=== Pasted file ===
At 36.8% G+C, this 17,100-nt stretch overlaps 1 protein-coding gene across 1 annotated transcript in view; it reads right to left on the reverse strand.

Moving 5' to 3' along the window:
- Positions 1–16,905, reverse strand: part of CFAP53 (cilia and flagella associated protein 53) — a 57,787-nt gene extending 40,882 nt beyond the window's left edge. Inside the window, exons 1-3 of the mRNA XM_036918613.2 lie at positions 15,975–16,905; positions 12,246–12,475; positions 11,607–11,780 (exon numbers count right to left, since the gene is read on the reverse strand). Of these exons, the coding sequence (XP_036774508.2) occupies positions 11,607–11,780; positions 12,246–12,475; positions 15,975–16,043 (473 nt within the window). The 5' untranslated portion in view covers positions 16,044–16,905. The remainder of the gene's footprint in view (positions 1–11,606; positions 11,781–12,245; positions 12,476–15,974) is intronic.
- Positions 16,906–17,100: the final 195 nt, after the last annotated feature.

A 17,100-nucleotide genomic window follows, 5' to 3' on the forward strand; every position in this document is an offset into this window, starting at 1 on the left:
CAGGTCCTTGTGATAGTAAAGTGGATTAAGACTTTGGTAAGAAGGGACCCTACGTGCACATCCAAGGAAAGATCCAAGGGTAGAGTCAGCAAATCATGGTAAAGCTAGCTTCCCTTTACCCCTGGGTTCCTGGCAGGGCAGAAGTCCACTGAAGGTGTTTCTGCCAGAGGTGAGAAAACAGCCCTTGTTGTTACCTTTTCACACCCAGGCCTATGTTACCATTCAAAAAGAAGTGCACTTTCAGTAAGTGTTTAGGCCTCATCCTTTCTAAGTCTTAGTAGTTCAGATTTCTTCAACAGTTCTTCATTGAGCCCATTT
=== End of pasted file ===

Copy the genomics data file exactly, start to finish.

At 36.8% G+C, this 17,100-nt stretch overlaps 1 protein-coding gene across 1 annotated transcript in view; it reads right to left on the reverse strand.

Moving 5' to 3' along the window:
- Positions 1–16,905, reverse strand: part of CFAP53 (cilia and flagella associated protein 53) — a 57,787-nt gene extending 40,882 nt beyond the window's left edge. Inside the window, exons 1-3 of the mRNA XM_036918613.2 lie at positions 15,975–16,905; positions 12,246–12,475; positions 11,607–11,780 (exon numbers count right to left, since the gene is read on the reverse strand). Of these exons, the coding sequence (XP_036774508.2) occupies positions 11,607–11,780; positions 12,246–12,475; positions 15,975–16,043 (473 nt within the window). The 5' untranslated portion in view covers positions 16,044–16,905. The remainder of the gene's footprint in view (positions 1–11,606; positions 11,781–12,245; positions 12,476–15,974) is intronic.
- Positions 16,906–17,100: the final 195 nt, after the last annotated feature.

A 17,100-nucleotide genomic window follows, 5' to 3' on the forward strand; every position in this document is an offset into this window, starting at 1 on the left:
CAGGTCCTTGTGATAGTAAAGTGGATTAAGACTTTGGTAAGAAGGGACCCTACGTGCACATCCAAGGAAAGATCCAAGGGTAGAGTCAGCAAATCATGGTAAAGCTAGCTTCCCTTTACCCCTGGGTTCCTGGCAGGGCAGAAGTCCACTGAAGGTGTTTCTGCCAGAGGTGAGAAAACAGCCCTTGTTGTTACCTTTTCACACCCAGGCCTATGTTACCATTCAAAAAGAAGTGCACTTTCAGTAAGTGTTTAGGCCTCATCCTTTCTAAGTCTTAGTAGTTCAGATTTCTTCAACAGTTCTTCATTGAGCCCATTT